Sometimes, the attempt to reduce the influence of non-numerical magnitudes creates a situation where the variability of the numerical quantity is small (only a small number of quantities are used), while the variability in non-numerical magnitude is much greater. For example, in an attempt to test whether chicks can discriminate 5 versus 10 or 10 versus 20, Rugani et al.^{16} randomized the size of the elements presented to the chicks. While there is not enough information about the condition such randomization of size created, the variability of non-numerical magnitudes was much higher than the variability of numerical quantity, which could make numerical quantity the more salient magnitude in this situation.

Importantly, some studies have demonstrated that animals use non-numerical magnitudes alone, or a combination of numerical and non-numerical magnitudes, in magnitude comparison tasks. Sometimes different studies with the same species reported contradicting findings. For example, in 2011, Gomez-Laplaza and Gerlai^{19} concluded that angelfish can discriminate between different numerical quantities of same-size food items, based on the *number* of food pieces. Recently, however, the same research group^{14} repeated the experiment in three different versions: when only one item of food was presented on each plate, the fish have shown a preference for the larger item. When the number of food items was different but the total surface area was equal, fish preferred the plate where the food items were physically larger. When numerical quantity and size were negatively correlated, namely, the larger the amount, the smaller the food, the fish have shown no preference. Therefore, the authors concluded that non-numerical magnitudes also play an important role when angelfish makes magnitude-related decisions. Similar conclusions as to the importance of non-numerical magnitudes were found in different animals, such as crickets^{12}, large carnivores^{10}, amphibians^{20}, and fish^{21}.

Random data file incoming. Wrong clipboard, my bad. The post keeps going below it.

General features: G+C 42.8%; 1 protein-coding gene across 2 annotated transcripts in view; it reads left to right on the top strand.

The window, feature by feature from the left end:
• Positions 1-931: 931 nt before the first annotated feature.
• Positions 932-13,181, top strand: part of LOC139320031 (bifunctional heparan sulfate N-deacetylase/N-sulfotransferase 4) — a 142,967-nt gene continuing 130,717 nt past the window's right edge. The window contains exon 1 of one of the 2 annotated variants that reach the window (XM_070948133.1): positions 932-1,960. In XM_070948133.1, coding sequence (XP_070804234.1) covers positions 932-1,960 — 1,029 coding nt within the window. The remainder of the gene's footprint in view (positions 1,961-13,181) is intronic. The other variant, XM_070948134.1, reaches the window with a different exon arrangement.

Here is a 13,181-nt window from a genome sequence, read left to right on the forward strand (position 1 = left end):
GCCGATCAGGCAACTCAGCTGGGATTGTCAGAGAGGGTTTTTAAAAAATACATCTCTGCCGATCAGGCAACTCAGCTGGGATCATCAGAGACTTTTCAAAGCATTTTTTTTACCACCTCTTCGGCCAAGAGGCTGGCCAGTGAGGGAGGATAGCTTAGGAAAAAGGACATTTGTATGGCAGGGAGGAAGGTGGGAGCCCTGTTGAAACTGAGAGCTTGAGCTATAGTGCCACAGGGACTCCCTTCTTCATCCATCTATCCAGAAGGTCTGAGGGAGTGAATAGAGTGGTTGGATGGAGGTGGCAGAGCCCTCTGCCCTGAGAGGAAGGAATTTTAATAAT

To summarize, the picture emerging from previous findings is that many species of animals spontaneously use both numerical quantity and non-numerical magnitudes to make a magnitude-related decision that may greatly impact their survival. These studies usually employ relatively small quantities, and biologically relevant stimuli, and were limited in their ability to account for the influence of non-numerical magnitudes. In addition, the spotlight in most studies was directed towards numerical quantities, and non-numerical magnitudes were more often 'controlled' than studied.

Against this background, we would like to turn the spotlight to non-numerical magnitudes, and systematically study how both numerical quantities and non-numerical magnitudes may influence the decision in a spontaneous magnitude comparison task, when the relationship between numerical quantities and non-numerical magnitudes is manipulated within the same block and the same subjects.